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Ukraine war latest: Biden signs $61 billion aid bill for Ukraine; US began secretly providing ATACMS in March

by The Kyiv Independent news desk April 24, 2024 11:21 PM 7 min read
U.S. President Joe Biden delivers a speech at the Royal Castle in Warsaw, Poland on March 26, 2022. (AFP/Getty Images)
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Key developments on April 24:

  • Biden signs $61 billion aid bill for Ukraine
  • Pentagon ready to send $1 billion in weapons to Kyiv
  • State Department confirms US began secretly providing Ukraine long-range ATACMS in March
  • Sources: SBU drone attack destroys 26,000 cubic meters of Russian fuel in Smolensk Oblast
  • Ombudsman: Children in occupied Ukraine 'forced to make trench candles.'

U.S. President Joe Biden announced during a briefing on April 24 he had signed the foreign aid bill containing close to $61 billion for Ukraine into law, marking the final step of the legislative process.

"It gives vital support to America's partners so they can defend themselves from threats to their sovereignty," Biden said, adding he would order to send weapons to Kyiv in the next few hours.

After months of political infighting and a deteriorating situation on the battlefield in Ukraine, the U.S. House of Representatives finally passed the crucial foreign aid package on April 20, which includes $60.84 billion for Ukraine.

The House voted on three separate bills on April 20 granting aid to Ukraine, Israel, and the Indo-Pacific region, which is intended to address Chinese aggression in the region. In addition to aiding Ukraine, the bills include $26.4 billion to aid Israel and $8.1 billion to be spent on Indo-Pacific security.

A fourth bill on national security priorities catered to Republican goals, including sanctions on Iran, the potential transfer of seized Russian assets to Ukraine, and a measure that could lead to a ban on TikTok.

The Senate then overwhelmingly approved the bill on April 23, with 79 votes in favor and 18 against.

Pentagon spokesperson General Pat Ryder said that the flow of U.S. military assistance could resume within days following Biden's signature.

"Thanks to organizations like the Security Assistance Group-Ukraine and plus our efforts with international allies and partners, we have created a very robust logistics network to enable the delivery of aid into Ukraine," Ryder said.

The new tranche of aid will stem from Biden's presidential drawdown authority (PDA), which takes military equipment from existing stockpiles, meaning that potential procurement-related delays will be limited.

Some of the U.S. military aid for Kyiv is already reportedly in Germany and Poland, cutting down the time needed for the weapons and equipment to reach the front line.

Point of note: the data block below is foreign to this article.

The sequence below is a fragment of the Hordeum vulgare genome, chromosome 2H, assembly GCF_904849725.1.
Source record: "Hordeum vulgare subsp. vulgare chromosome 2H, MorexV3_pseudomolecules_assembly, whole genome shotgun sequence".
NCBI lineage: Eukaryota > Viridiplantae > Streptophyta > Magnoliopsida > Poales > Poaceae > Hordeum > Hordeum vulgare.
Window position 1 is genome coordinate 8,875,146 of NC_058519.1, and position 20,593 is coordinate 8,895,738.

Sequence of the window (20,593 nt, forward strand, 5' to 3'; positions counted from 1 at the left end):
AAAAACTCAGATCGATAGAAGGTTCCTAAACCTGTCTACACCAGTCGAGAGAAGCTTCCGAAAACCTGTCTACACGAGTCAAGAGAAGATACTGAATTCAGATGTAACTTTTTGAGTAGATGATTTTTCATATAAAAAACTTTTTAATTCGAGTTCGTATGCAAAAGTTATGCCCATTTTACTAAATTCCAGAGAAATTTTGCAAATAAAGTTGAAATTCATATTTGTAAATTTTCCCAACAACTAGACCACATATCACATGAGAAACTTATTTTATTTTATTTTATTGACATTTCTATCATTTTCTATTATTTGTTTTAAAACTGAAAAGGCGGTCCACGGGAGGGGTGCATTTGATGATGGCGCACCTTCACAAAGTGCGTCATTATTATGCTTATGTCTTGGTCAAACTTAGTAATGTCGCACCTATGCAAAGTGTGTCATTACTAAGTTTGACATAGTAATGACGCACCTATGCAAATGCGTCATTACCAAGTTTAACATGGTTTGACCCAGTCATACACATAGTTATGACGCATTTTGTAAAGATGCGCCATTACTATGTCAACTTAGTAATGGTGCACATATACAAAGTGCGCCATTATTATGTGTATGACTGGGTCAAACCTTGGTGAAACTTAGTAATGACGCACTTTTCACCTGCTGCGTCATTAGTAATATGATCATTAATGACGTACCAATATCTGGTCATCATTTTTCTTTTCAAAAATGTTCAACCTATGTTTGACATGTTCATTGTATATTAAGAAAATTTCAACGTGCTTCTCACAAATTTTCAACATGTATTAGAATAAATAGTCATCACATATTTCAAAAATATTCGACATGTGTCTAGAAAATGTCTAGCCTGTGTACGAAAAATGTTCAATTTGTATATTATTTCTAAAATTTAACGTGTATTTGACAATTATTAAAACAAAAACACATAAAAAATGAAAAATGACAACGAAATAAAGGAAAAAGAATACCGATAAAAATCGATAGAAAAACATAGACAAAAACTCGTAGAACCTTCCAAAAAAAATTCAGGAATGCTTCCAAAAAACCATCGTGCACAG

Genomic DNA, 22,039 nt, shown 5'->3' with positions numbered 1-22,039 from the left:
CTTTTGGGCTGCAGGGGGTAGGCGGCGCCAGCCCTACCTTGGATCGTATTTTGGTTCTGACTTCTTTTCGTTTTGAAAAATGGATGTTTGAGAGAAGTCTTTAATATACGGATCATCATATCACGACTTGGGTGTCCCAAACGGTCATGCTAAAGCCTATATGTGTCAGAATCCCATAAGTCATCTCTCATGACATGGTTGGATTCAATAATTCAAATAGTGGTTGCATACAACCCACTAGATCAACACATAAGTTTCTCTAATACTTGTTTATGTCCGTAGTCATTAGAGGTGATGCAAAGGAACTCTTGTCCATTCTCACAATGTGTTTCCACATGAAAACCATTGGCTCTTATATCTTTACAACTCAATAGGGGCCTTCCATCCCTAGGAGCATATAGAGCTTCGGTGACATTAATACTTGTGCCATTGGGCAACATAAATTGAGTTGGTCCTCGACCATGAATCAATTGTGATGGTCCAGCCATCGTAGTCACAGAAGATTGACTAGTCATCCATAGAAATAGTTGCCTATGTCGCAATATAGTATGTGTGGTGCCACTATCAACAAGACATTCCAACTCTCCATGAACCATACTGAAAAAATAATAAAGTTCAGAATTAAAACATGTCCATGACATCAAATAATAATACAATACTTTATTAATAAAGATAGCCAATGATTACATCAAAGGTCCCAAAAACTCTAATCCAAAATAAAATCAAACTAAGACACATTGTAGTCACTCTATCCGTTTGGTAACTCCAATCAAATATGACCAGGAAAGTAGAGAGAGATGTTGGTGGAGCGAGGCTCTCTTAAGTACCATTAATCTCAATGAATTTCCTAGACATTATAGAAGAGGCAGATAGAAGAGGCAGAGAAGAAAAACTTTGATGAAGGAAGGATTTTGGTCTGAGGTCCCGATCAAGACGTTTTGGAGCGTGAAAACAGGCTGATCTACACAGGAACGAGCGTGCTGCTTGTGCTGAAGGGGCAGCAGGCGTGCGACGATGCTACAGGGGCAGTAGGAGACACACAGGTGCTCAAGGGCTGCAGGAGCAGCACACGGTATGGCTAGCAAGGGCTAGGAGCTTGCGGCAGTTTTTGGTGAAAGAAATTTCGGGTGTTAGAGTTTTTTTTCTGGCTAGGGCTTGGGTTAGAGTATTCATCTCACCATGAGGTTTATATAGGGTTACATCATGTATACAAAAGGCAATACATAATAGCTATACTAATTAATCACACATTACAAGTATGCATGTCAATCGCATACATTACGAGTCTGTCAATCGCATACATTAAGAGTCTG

Other pieces derived from the $61 billion package may take more time, as they may need to be sent from the U.S. or other locations. Some potential items of military aid will also need to be purchased or even manufactured, which will take even longer.

Pentagon ready to send $1 billion in weapons to Kyiv

The Pentagon announced on April 24 that it is ready to move forward with sending $1 billion of weapons from U.S. stockpiles to Kyiv now that President Joe Biden has signed a $95 billion aid package that includes more aid for Ukraine.

Biden signed the foreign aid bill into law on April 24, which contains close to $61 billion for Ukraine, following months of delays and political infighting in Congress.

This is the first defense package Ukraine will receive under the signed aid bill. A previous one worth $300 million was announced by Washington on March 12.

The new package will include RIM-7 and AIM-9M missiles for air defense, Stinger anti-aircraft missiles, TOW missiles, Javelin and AT-4 anti-armor systems, and Bradley infantry fighting vehicles.

It will also include additional ammunition for high-mobility artillery rocket systems (HIMARS), artillery shells, precision aerial munitions, including high explosive and dual-purpose improved conventional munitions rounds (DPICM), and various other support equipment.

"This package will surge munitions, weapons, and equipment forward to support Ukraine's ability to defend its front lines, protect its cities, and counter Russia's continued attacks," the Pentagon said in a statement.

State Department confirms US began secretly providing Ukraine long-range ATACMS missiles in March

The U.S. began this spring secretly providing Ukraine with long-range Army Tactical Missile Systems (ATACMS) at President Joe Biden's direction, U.S. State Department Spokesperson Vedant Patel confirmed at a press briefing on April 24.

The statement was in response to a journalist's question about a Reuters report on April 24 that Washington had covertly shipped Kyiv long-range ATACMS missiles in recent weeks.

"He (Biden) quietly directed his National Security team to send ATACMS to Ukraine for use inside Ukrainian sovereign territory in February. They started moving as part of the military aid package we announced on March 12," Patel said. Ukraine received missiles in April, according to Patel.

Washington announced an aid package worth $300 million to Kyiv on March 12 while Congress debated further aid to Ukraine.

Biden instructed his team to secretly include the long-range ATACMS in the package for security reasons and "to maintain the element of surprise for Ukraine," Reuters reported, citing an unnamed U.S. official.